Upon entering the East Village's Double Standard Kitchenetta & Craft Bar, you may notice that nothing seems to necessarily match, yet at the same time it all perfectly syncs together. To the left, floor-to-ceiling windows take up two walls and a vintage-industrial style decorates the space with exposed beams and bricks (a décor that many eateries are using these days). Yet, on the right, a distinct ‘60s-mod theme takes over with crisp lines, retro furniture, and a bookshelf that holds a variety of authors and vinyl thrown together in an organized clutter.
Designed and conceptualized by David Mainiero, Double Standard—which opened on December 1 last year—is meant to be eclectic, to showcase an unmatched balance. For the food, this means serving fine dining fare in a casually-cool environment that reflects the whole San Diego-chill vibe. We recently visited on a Friday night and were surprised by the restaurant’s homey-yet-chic feel. We were eager to learn more about its concept and its food.
Behind its dishes is 24-year-old Chef Chris Gentile, whose boyish smile immediately makes you consider what you were doing at his age (we’re guessing it didn’t involve running an entire kitchen). Having been in San Diego for five years, Chef Gentile has already made his way through some of San Diego’s best restaurants in his eight years of professional cooking. “I was the Executive Chef at Brian Malarkey’s Gabardine for about two years, about four years ago. After I was there, I took some time and worked with some of the best chefs in the city,” shared Chef Gentile. “I worked at Nine-Ten and Kitchen 1540, and kind of worked up the ranks there.”
From bruschetta and flat breads to cheese boards and pastas, the menu is distinctly Italian and will also change seasonally. Most dishes are served small, not fully tapas-style, but perfect for mixing and matching and sharing with your companion. In speaking with Chef Gentile, he shared that he not only brings his fine dining background to Double Standard but also his heritage and expertise when it comes to fresh, homemade pastas.
“Originally they weren’t making any pastas in house, and I have seven journals full of recipes, all my own. I know every type of pasta, I’ve done it all over the place,” said Chef Gentile. “Now I’m making everything here with one KitchenAid mixer.” With just one mixer, his pastas are definitely a standout. A favorite of the night was the House Made Agnolotti with Laura Chenel goat cheese, English peas, prosciutto, white truffle oil and bacon dust.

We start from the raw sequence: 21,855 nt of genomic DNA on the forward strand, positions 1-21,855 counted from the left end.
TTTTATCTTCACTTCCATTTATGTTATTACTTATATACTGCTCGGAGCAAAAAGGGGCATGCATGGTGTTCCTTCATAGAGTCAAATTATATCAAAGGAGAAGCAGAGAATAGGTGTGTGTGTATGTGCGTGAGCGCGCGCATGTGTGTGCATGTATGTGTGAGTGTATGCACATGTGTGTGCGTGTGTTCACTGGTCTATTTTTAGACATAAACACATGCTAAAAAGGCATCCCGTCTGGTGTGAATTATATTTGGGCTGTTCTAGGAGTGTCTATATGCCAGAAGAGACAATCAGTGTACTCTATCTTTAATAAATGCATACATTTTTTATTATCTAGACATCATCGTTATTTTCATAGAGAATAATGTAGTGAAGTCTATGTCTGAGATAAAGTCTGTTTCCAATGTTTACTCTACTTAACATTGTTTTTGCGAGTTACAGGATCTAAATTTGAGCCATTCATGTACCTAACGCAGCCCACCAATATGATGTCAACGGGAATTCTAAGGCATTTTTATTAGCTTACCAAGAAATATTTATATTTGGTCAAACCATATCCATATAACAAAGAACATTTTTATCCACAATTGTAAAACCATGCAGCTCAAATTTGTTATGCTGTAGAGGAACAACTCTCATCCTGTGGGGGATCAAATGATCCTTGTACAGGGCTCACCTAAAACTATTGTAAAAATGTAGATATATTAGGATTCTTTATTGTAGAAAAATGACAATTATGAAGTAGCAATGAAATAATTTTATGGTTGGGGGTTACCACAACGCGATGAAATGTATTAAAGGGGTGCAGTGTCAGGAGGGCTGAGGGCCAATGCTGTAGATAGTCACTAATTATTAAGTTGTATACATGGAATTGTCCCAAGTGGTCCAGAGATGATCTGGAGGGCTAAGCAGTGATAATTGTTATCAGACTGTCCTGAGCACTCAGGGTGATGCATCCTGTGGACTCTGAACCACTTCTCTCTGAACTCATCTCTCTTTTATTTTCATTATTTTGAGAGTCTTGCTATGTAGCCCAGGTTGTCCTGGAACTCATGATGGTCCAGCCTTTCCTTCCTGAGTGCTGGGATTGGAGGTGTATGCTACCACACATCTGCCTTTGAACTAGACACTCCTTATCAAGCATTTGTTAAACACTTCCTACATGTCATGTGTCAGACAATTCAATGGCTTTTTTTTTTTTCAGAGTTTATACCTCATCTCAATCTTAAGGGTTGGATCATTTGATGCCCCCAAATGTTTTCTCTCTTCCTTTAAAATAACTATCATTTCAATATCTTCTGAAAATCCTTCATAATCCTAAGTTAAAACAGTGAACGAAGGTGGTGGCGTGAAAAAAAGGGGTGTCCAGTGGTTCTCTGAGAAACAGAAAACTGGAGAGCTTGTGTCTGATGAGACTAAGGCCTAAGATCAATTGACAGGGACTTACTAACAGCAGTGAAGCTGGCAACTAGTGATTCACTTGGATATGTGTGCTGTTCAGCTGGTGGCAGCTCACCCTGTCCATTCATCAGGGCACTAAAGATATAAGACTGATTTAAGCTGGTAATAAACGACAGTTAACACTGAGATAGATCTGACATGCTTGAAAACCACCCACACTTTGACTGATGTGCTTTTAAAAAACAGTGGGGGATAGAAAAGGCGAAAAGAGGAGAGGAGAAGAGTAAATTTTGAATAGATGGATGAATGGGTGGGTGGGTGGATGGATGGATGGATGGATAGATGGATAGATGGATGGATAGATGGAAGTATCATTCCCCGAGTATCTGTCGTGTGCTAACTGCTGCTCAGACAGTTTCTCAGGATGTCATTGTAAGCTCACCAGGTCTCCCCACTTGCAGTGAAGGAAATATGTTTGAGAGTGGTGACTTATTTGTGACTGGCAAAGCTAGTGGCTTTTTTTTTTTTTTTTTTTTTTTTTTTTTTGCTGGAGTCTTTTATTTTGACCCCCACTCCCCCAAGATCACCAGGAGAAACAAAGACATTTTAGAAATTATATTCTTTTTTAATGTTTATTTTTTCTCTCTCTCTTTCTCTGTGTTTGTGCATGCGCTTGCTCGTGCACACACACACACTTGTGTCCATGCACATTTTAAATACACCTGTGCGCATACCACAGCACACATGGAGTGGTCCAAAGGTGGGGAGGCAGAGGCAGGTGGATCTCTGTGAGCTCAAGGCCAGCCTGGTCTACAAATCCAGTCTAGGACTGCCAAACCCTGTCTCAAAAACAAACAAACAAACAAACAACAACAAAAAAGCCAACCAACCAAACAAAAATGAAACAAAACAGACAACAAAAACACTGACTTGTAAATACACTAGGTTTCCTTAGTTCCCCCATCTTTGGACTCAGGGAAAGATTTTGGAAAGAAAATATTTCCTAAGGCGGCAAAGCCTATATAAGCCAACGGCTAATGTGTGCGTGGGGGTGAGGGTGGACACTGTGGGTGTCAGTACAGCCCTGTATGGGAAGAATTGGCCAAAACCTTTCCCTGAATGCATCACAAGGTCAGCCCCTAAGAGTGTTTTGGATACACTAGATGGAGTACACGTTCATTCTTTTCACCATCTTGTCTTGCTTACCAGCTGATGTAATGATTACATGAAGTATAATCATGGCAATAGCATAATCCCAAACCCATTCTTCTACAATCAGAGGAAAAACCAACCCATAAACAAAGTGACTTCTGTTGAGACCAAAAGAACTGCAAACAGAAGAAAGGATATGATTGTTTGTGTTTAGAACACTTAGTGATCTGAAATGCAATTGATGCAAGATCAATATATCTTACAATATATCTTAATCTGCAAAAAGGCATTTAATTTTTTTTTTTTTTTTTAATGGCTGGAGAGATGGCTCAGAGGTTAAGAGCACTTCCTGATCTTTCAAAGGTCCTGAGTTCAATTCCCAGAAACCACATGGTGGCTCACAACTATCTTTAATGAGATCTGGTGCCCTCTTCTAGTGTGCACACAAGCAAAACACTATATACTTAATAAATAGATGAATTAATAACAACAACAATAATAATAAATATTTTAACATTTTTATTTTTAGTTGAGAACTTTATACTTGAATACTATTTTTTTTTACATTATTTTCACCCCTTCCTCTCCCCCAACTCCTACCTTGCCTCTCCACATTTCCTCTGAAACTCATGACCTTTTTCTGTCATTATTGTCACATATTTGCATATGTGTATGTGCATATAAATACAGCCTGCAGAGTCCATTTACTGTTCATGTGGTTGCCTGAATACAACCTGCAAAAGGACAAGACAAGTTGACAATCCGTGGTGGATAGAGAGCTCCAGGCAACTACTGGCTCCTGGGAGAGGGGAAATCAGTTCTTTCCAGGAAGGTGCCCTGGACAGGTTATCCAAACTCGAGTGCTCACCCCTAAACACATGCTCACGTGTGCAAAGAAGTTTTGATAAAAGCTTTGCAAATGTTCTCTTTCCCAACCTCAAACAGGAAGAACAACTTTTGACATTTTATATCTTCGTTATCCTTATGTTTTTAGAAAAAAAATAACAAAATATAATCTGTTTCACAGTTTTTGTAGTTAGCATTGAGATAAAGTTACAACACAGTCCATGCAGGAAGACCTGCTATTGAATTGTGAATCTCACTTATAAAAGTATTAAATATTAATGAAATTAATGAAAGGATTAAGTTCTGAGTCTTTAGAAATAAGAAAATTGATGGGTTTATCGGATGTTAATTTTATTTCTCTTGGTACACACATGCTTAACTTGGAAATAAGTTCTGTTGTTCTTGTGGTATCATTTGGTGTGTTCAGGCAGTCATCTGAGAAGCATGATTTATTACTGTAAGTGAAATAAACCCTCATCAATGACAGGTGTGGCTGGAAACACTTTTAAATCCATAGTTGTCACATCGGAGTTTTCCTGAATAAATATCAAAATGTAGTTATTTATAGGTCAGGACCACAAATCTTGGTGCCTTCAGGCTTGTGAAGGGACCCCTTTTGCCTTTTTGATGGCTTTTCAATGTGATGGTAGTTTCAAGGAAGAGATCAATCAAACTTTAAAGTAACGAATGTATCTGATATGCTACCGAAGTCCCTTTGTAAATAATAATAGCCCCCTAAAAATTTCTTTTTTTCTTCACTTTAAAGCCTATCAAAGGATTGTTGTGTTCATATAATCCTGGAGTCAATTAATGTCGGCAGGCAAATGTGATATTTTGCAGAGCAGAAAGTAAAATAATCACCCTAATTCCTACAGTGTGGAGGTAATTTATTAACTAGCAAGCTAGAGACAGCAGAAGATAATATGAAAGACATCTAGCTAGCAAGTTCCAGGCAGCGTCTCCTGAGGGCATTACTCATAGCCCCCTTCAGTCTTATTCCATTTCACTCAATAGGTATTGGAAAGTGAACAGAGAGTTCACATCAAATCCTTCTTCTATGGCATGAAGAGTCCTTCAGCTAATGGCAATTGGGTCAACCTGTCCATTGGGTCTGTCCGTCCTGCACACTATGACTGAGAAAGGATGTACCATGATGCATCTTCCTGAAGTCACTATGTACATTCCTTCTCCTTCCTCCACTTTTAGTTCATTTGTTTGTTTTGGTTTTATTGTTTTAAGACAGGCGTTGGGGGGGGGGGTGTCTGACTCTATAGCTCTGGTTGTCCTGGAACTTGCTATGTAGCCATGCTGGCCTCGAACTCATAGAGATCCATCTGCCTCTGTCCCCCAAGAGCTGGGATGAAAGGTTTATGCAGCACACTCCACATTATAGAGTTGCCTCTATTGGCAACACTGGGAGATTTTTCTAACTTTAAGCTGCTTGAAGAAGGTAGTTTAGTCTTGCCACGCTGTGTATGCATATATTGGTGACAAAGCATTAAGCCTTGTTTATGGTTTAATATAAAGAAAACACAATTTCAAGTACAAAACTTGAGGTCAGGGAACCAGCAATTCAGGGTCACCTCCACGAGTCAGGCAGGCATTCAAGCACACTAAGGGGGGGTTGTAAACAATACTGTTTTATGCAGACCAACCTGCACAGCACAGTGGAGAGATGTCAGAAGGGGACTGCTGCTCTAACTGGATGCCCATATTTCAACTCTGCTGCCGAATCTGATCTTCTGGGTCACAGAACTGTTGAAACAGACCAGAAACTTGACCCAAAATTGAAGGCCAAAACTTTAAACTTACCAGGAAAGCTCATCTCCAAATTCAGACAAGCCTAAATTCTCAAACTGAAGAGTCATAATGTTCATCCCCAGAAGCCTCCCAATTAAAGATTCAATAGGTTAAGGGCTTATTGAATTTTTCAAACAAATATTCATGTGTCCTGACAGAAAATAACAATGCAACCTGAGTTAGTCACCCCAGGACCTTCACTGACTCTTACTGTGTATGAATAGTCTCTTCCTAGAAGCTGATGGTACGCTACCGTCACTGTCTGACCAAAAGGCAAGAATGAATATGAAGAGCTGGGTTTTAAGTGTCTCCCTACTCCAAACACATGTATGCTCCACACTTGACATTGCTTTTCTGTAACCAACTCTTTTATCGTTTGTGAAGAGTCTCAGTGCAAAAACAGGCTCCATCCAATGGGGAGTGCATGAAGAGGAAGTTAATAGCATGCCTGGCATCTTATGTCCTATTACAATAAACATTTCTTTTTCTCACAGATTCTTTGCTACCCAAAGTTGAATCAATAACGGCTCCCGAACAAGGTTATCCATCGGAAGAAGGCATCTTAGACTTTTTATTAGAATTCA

What is also noticeable about chef’s dishes is the lightness of his sauces and dressings—which typically err on the heavier side at most Italian restaurants. But at a place like this, where trying multiple dishes is part of the experience, it’s nice to be able to enjoy a variety of plates without feeling as though you’ve already overeaten.
Another dish that impressed us during the evening was the Center Cut Wood Oven Roasted Filet with Italian truffle sauce, fire roasted cauliflower and (deliciously satisfying) pomme dauphines. The cauliflower is served three ways: roasted, pickled and pureed, and we loved each and every flavor. It’s easy to taste the passion behind these dishes and you get a sense of Chef Gentile’s dedication to his craft.
“I’m Italian so I grew up eating a lot of these dishes such as the chicken dish, it’s very simple. My mom would put the oven very low, cut up potatoes and onions, and then pour chicken broth in and add chicken,” regaled Chef Gentile. “[She would then] put it in the oven for like six hours. I’m trying to recreate that flavor, cook the chicken from scratch; the potatoes are par-roasted with onions and we’re importing oregano from Sicily to get that really unique flavor. That dish, every time I eat it I think about my parents.”
And, as this is San Diego (and home to some of the best craft breweries in the nation), Double Standard’s bar menu is well stocked with small-batch- and micro-brews. Paired with their beers, their selection of wines also highlight obscure and highly-rated boutique wines. Although they do offer craft cocktails, there’s a sense that their beer and wine take center stage. If you’re looking for a non-alcoholic beverage, they offer Puck’s hand-compounded craft sodas made from cane sugar.
If Double Standard continues to make delicious Italian dishes with a San Diego flare, this could become a favorite among locals and visitors. If you visit, make it a point to notice all the little nuances and details that are incorporated into the restaurant’s décor and concept—you won’t be sorry.